Discrimination claims | Offering a chair to older workers could amount to ageism, tribunal says

Offering a chair to older workers could amount to ageism, tribunal says

Offering a chair to an older colleague at work could count as age discrimination, an employment judge has ruled.

Filipe Edreira, a recycling plant worker, sued his former employer Severn Waste Water Service after he was asked to sit down during his shift.

Mr Edreira, who was 66 at the time of the incident in 2022, believed the company was trying to force him to retire, and claimed he was being singled out as no-one else at the site used chairs.

He had worked at the company for 17 years before he was sacked in October 2023.

But his claims of ageism were dismissed as the tribunal ruled he was offered a chair because colleagues were concerned about his health. At the time, Mr Edreira was unable to carry out heavy lifting following an operation.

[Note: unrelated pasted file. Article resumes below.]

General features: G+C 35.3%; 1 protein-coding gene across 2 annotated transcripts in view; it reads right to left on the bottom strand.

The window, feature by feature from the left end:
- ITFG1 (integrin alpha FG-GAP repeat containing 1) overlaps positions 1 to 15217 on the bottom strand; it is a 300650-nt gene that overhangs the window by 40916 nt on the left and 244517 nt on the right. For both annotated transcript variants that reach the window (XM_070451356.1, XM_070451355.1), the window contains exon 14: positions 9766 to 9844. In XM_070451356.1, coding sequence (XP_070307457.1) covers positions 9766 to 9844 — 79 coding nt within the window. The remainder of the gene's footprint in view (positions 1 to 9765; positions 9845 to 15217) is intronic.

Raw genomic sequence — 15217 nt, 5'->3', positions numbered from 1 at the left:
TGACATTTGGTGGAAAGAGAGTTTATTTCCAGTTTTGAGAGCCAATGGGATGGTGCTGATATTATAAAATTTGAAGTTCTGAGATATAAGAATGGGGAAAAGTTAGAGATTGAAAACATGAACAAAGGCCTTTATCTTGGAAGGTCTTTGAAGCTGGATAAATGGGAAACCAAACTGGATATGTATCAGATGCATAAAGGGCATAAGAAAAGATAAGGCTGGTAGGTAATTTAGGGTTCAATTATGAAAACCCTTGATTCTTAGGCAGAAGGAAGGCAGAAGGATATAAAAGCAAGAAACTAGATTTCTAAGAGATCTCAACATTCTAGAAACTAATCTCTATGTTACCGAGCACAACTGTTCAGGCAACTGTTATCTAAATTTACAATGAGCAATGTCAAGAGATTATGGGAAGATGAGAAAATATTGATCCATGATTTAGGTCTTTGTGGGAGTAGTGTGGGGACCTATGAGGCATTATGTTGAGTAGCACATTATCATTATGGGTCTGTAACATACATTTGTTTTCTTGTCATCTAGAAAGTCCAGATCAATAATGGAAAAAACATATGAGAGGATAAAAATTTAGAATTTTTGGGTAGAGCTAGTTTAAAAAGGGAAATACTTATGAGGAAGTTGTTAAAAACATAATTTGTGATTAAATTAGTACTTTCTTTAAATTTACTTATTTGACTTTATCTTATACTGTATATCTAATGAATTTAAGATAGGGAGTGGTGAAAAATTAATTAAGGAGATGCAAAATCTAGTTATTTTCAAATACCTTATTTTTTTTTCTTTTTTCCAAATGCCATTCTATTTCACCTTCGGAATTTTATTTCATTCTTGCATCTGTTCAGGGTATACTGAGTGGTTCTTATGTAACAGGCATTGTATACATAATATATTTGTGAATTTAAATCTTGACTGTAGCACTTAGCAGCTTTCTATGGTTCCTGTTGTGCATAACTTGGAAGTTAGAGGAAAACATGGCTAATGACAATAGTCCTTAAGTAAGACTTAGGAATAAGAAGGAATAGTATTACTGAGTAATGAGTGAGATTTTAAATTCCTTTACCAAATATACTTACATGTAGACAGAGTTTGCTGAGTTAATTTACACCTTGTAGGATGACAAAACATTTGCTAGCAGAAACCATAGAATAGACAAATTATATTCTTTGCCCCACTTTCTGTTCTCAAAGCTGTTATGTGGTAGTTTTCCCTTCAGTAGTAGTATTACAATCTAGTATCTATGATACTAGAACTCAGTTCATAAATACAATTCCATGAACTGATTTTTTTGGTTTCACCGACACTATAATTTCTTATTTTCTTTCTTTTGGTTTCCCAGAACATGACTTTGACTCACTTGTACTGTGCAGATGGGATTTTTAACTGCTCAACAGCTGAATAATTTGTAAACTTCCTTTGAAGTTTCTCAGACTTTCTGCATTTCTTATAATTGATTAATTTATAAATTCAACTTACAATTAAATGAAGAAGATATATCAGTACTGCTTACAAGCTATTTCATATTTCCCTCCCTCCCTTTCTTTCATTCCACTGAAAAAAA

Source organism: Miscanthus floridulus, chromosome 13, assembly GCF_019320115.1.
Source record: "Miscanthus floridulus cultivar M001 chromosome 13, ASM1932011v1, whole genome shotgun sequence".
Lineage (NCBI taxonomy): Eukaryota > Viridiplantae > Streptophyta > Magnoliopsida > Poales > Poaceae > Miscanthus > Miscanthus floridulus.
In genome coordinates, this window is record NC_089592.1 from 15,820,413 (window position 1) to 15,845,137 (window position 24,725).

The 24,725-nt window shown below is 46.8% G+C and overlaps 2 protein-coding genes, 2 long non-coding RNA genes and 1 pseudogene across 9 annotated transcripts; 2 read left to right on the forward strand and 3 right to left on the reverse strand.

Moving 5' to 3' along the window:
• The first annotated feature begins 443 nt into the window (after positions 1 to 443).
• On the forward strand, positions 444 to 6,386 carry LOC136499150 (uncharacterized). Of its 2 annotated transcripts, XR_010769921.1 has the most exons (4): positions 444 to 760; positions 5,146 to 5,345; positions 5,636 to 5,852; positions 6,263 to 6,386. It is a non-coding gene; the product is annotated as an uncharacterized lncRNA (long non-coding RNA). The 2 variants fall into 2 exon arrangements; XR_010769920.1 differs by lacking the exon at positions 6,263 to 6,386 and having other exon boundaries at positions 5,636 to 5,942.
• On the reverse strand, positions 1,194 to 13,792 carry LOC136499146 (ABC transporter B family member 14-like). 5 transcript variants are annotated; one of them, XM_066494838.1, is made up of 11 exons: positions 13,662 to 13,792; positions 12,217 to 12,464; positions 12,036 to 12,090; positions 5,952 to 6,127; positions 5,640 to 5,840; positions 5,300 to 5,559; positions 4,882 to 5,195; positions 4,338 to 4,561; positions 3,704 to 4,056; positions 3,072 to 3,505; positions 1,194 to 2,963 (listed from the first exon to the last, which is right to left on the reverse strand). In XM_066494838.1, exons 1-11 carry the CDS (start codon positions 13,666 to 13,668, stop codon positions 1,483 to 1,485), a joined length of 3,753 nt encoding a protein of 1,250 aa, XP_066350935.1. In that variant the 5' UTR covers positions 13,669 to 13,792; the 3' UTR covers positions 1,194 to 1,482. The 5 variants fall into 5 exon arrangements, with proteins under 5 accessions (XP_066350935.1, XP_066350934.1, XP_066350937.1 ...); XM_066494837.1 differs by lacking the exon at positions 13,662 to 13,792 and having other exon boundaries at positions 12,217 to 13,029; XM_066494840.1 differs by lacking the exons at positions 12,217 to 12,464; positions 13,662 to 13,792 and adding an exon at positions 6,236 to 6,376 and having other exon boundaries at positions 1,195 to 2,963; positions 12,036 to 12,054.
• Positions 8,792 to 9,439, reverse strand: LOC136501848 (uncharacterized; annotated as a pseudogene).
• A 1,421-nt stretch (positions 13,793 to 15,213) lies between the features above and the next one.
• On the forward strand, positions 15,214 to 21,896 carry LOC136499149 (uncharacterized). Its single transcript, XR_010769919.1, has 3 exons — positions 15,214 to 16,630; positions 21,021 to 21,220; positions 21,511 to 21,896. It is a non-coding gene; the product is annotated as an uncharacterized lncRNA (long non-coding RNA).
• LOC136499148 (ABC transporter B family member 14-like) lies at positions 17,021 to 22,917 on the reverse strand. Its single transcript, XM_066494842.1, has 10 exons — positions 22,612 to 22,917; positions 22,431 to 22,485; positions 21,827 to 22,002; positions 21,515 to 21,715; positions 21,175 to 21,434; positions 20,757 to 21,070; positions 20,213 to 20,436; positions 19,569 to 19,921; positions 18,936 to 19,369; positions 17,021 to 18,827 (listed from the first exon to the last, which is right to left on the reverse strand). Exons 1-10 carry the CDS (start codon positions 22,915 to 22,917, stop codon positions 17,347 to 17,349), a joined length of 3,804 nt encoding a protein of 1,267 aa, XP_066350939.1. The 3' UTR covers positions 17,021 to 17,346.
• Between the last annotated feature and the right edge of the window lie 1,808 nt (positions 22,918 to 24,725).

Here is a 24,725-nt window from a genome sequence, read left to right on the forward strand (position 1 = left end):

Employment judge David Faulkner did, however, conclude that the offer amounted to “unwanted conduct” that could have been discriminatory.

Judge Faulkner said: “Given that we found it was an unusual thing to do, in our judgement [Mr Edreira] could legitimately conclude that he was being treated differently to others and therefore disadvantageously.”

The tribunal heard that, out of 80 employees working at the recycling plant in Worcester, Mr Edreira was the eldest and the only person aged over 66, though around half were 50 years of age or over.

In July 2022, Mr Edreira claimed to have heard from co-workers that bosses were “encouraging people to retire at 66”. Mr Edreira reportedly wanted to continue working for at least another 18 months.

Around the same time, his manager Idris Buraimoh “asked him if he wanted a chair when he had not asked for one” during a shift.

The hearing was told: “[Mr Edreira] replied he did not want one. [Mr Buraimoh] did not give a reason for the offer, though there was nothing unpleasant or rude about the way in which he asked the question.